Algorithmic pricing via virtual valuations

Shuchi Chawla*, Jason D. Hartline, Robert Kleinberg

*Corresponding author for this work

Research output: Chapter in Book/Report/Conference proceedingConference contribution

131 Scopus citations

Abstract

Algorithmic pricing is the computational problem that sellers (e.g.,in supermarkets) face when trying to set prices for their items to maximize their profit in the presence of a known demand. Guruswami etal. (SODA, 2005) proposed this problem and gave logarithmic approximations (in the number of consumers) for the unit-demand and single-parameter cases where there is a specific set of consumers and their valuations for bundles are known precisely. Subsequently several versions of the problem have been shown to have poly-logarithmic in approximability. This problem has direct ties to the important open question of better understanding the Bayesian optimal mechanism in multi-parameter agent settings; however, for this purpose approximation factors logarithmic in the number of agents are inadequate. It is therefore of vital interest to consider special cases where constant approximations are possible. We consider the unit-demand variant of this pricing problem. Here a consumer has a valuation for each different item and their value for aset of items is simply the maximum value they have for any item in the set. Instead of considering a set of consumers with precisely known preferences, like the prior algorithmic pricing literature, we assume that the preferences of the consumers are drawn from a distribution. This is the standard assumption in economics; furthermore, the setting of a specific set of customers with specific preferences, which is employed in all of the prior work in algorithmic pricing, is a special case of this general Bayesian pricing problem, where there is a discrete Bayesian distribution for preferences specified by picking one consumer uniformly from the given set of consumers. Notice that the distribution over the valuations for the individual items that this generates is obviously correlated. Our work complements these existing works by considering the case where the consumer's valuations for the different items are independent random variables. Our main result is a constant approximation algorithm for this problem that makes use of an interesting connection between this problem and the concept of virtual valuations from the single-parameter Bayesian optimal mechanism design literature.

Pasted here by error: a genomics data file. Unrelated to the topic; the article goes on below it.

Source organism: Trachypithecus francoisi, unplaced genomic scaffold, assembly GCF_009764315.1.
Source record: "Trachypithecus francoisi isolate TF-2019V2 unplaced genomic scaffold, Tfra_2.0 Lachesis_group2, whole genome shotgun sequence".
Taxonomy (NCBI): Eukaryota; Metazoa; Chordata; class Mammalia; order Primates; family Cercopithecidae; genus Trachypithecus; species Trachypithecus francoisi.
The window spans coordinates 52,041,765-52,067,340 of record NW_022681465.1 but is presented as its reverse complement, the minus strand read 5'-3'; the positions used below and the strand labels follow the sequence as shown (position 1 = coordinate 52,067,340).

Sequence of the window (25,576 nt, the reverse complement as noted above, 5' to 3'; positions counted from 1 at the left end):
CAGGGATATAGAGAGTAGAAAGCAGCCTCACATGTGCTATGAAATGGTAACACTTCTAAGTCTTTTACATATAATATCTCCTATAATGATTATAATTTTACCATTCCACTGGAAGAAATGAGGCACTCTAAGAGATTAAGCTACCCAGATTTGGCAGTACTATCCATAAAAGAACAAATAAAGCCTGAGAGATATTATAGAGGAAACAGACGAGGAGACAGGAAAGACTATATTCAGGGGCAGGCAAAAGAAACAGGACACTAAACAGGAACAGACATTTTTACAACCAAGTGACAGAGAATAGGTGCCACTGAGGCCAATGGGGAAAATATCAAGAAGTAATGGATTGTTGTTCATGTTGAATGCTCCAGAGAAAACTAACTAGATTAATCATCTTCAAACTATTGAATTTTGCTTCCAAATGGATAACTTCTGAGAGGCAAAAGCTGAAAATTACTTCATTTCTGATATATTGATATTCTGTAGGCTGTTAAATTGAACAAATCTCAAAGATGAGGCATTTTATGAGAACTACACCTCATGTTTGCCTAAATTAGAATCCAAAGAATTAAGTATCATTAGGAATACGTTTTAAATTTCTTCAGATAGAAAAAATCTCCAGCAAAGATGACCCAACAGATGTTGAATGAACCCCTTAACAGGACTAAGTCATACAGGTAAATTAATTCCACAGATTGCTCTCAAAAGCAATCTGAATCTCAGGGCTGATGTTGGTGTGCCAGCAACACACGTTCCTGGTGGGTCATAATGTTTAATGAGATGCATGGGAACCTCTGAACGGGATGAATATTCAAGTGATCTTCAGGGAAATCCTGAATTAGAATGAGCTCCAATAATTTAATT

Original languageEnglish (US)
Title of host publicationEC'07 - Proceedings of the Eighth Annual Conference on Electronic Commerce
Pages243-251
Number of pages9
DOIs
StatePublished - Nov 30 2007
Event8th ACM Conference on Electronic Commerce, EC'07 - San Diego, CA, United States
Duration: Jun 11 2007Jun 15 2007

Publication series

NameEC'07 - Proceedings of the Eighth Annual Conference on Electronic Commerce

Conference

Conference8th ACM Conference on Electronic Commerce, EC'07
CountryUnited States
CitySan Diego, CA
Period6/11/076/15/07

Keywords

  • Approximation algorithms
  • Pricing
  • Virtual valuations

ASJC Scopus subject areas

  • Management of Technology and Innovation
  • Marketing
  • Computer Networks and Communications
  • Computer Science Applications

Fingerprint Dive into the research topics of 'Algorithmic pricing via virtual valuations'. Together they form a unique fingerprint.

Cite this